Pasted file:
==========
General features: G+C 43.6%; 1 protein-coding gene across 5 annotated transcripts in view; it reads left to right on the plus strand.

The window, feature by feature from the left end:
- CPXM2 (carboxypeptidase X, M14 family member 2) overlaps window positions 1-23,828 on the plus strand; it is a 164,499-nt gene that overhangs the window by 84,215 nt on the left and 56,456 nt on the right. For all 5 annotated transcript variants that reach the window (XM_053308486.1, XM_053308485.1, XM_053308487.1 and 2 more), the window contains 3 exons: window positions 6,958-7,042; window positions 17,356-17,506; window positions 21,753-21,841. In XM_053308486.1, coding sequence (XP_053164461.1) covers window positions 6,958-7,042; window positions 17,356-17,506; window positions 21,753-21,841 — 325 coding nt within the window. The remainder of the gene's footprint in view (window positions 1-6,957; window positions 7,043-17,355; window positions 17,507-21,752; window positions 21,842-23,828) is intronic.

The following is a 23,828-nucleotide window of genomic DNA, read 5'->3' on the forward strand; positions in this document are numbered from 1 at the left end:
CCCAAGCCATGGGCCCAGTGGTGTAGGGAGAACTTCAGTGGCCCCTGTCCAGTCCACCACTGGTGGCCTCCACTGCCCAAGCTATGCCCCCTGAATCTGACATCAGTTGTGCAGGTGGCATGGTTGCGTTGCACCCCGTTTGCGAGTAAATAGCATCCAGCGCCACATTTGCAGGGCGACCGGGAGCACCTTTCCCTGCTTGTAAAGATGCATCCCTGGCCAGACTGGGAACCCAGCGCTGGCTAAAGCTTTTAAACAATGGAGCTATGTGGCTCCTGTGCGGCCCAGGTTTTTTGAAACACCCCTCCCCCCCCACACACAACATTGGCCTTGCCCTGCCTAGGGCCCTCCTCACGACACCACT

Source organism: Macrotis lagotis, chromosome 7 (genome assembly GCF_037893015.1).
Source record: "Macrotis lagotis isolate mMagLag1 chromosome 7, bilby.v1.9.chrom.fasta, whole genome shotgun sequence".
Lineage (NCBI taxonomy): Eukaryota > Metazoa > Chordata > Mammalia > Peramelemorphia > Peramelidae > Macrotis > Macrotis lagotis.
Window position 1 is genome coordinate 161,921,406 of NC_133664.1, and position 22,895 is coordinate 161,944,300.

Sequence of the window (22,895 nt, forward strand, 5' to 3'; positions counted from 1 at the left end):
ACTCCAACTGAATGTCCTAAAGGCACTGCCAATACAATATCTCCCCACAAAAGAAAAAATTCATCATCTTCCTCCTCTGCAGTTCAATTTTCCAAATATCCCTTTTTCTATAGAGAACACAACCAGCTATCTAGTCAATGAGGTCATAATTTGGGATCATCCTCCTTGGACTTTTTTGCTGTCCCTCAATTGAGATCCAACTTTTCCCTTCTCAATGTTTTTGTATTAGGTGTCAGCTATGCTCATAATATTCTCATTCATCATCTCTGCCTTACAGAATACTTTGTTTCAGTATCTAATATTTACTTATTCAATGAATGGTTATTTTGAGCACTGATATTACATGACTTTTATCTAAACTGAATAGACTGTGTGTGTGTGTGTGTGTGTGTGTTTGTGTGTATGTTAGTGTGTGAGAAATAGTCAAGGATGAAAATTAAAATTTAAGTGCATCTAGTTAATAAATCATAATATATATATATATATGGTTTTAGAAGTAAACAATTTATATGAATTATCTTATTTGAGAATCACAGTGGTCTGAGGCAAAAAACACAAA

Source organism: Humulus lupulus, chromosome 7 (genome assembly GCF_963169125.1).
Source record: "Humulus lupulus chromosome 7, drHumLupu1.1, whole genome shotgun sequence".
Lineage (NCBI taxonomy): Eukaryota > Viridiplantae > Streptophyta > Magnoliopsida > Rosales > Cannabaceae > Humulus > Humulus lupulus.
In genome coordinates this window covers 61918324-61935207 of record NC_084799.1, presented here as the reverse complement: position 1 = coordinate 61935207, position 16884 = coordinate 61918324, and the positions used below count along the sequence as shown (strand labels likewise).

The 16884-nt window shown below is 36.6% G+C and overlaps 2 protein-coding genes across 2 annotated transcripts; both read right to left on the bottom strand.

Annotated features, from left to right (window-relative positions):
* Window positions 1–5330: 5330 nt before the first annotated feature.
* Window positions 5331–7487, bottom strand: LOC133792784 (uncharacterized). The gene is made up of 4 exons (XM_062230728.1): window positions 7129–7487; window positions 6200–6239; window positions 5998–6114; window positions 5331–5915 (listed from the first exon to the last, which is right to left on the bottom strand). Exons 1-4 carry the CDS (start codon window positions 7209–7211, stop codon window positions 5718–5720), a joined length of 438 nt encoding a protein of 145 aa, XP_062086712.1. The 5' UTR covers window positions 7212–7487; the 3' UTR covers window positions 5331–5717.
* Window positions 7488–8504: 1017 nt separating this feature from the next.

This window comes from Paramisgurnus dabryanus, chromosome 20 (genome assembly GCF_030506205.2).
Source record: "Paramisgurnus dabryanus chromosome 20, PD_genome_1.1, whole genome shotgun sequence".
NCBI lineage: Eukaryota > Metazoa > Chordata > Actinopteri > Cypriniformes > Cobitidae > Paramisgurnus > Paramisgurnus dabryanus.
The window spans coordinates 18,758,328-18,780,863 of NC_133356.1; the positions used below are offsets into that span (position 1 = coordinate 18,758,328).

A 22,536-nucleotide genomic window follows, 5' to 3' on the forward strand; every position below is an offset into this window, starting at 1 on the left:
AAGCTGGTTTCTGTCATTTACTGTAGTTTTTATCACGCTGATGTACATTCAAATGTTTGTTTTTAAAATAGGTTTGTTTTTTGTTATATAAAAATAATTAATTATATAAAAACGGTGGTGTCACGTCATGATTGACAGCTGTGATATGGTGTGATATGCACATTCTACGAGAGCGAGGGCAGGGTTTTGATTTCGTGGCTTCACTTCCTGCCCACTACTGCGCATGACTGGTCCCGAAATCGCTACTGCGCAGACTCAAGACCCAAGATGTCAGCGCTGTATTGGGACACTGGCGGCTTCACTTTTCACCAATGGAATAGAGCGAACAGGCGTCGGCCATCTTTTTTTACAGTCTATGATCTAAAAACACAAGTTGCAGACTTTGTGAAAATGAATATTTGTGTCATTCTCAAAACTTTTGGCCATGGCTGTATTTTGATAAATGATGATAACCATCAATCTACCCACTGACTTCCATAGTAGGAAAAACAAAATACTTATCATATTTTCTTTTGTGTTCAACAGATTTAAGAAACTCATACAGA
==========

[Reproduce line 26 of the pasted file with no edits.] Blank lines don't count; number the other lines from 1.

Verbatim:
AAGCTGGTTTCTGTCATTTACTGTAGTTTTTATCACGCTGATGTACATTCAAATGTTTGTTTTTAAAATAGGTTTGTTTTTTGTTATATAAAAATAATTAATTATATAAAAACGGTGGTGTCACGTCATGATTGACAGCTGTGATATGGTGTGATATGCACATTCTACGAGAGCGAGGGCAGGGTTTTGATTTCGTGGCTTCACTTCCTGCCCACTACTGCGCATGACTGGTCCCGAAATCGCTACTGCGCAGACTCAAGACCCAAGATGTCAGCGCTGTATTGGGACACTGGCGGCTTCACTTTTCACCAATGGAATAGAGCGAACAGGCGTCGGCCATCTTTTTTTACAGTCTATGATCTAAAAACACAAGTTGCAGACTTTGTGAAAATGAATATTTGTGTCATTCTCAAAACTTTTGGCCATGGCTGTATTTTGATAAATGATGATAACCATCAATCTACCCACTGACTTCCATAGTAGGAAAAACAAAATACTTATCATATTTTCTTTTGTGTTCAACAGATTTAAGAAACTCATACAGA